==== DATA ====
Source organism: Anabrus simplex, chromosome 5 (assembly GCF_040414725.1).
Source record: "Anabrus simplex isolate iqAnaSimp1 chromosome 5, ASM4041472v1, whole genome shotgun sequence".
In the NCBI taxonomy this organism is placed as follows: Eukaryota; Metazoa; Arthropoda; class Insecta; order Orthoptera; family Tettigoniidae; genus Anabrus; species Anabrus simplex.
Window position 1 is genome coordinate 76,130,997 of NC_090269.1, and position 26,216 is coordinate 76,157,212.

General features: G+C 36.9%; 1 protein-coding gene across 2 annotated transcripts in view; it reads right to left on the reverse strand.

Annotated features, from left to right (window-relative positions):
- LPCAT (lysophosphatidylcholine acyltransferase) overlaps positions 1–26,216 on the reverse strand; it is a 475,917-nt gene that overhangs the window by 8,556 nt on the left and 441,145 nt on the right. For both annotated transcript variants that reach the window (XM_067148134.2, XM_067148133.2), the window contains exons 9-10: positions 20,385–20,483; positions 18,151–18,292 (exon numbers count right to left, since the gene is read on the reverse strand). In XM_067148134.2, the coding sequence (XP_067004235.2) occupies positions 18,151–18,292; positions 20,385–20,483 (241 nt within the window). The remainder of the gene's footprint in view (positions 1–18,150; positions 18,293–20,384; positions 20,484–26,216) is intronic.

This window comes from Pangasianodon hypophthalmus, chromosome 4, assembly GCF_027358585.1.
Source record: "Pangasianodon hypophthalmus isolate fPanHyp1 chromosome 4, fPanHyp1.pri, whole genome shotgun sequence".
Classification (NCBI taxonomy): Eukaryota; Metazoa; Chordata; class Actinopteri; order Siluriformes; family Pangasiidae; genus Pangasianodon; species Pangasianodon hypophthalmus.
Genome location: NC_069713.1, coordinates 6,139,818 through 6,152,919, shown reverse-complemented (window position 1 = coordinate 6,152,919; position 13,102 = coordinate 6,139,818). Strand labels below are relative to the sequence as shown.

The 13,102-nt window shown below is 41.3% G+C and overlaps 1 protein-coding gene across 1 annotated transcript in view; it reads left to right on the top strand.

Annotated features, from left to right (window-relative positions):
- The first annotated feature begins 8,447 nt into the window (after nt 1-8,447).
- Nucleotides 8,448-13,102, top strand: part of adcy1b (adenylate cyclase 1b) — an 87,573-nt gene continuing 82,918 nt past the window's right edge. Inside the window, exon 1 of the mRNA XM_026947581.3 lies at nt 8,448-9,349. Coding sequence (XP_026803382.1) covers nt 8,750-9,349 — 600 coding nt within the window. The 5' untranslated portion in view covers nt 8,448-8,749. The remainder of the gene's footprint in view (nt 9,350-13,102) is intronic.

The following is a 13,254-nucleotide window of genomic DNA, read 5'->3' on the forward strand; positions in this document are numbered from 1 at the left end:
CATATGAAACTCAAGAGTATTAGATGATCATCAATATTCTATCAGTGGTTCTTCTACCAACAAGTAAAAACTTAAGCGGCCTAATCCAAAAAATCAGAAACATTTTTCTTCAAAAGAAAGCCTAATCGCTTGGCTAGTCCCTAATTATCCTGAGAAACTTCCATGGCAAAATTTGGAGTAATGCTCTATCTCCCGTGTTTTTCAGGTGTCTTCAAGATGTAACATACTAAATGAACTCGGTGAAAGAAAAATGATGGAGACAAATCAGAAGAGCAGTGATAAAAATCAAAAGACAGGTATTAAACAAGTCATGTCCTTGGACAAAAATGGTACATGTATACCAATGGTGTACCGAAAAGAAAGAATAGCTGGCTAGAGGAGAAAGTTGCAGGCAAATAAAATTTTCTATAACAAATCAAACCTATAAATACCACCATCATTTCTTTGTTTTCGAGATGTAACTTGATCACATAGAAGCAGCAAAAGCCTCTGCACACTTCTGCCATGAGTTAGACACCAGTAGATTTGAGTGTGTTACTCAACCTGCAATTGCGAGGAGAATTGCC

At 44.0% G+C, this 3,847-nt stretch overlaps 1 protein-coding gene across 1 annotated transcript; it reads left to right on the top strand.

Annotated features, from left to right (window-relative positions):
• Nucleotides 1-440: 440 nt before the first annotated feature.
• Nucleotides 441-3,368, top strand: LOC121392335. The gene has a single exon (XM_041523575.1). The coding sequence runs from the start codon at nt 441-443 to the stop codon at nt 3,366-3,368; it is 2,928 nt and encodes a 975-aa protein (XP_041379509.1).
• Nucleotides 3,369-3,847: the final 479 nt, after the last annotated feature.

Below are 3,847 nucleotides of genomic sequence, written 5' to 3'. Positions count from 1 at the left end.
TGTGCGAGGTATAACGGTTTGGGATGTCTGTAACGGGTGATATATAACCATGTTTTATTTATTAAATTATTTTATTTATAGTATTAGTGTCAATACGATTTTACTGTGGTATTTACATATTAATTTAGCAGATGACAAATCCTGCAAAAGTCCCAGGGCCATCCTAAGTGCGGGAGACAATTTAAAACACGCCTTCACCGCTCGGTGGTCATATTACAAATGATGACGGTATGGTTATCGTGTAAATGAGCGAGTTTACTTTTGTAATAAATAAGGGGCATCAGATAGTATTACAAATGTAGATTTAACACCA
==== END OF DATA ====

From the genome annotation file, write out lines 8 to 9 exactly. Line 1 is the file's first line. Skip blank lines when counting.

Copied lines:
This window comes from Pangasianodon hypophthalmus, chromosome 4, assembly GCF_027358585.1.
Source record: "Pangasianodon hypophthalmus isolate fPanHyp1 chromosome 4, fPanHyp1.pri, whole genome shotgun sequence".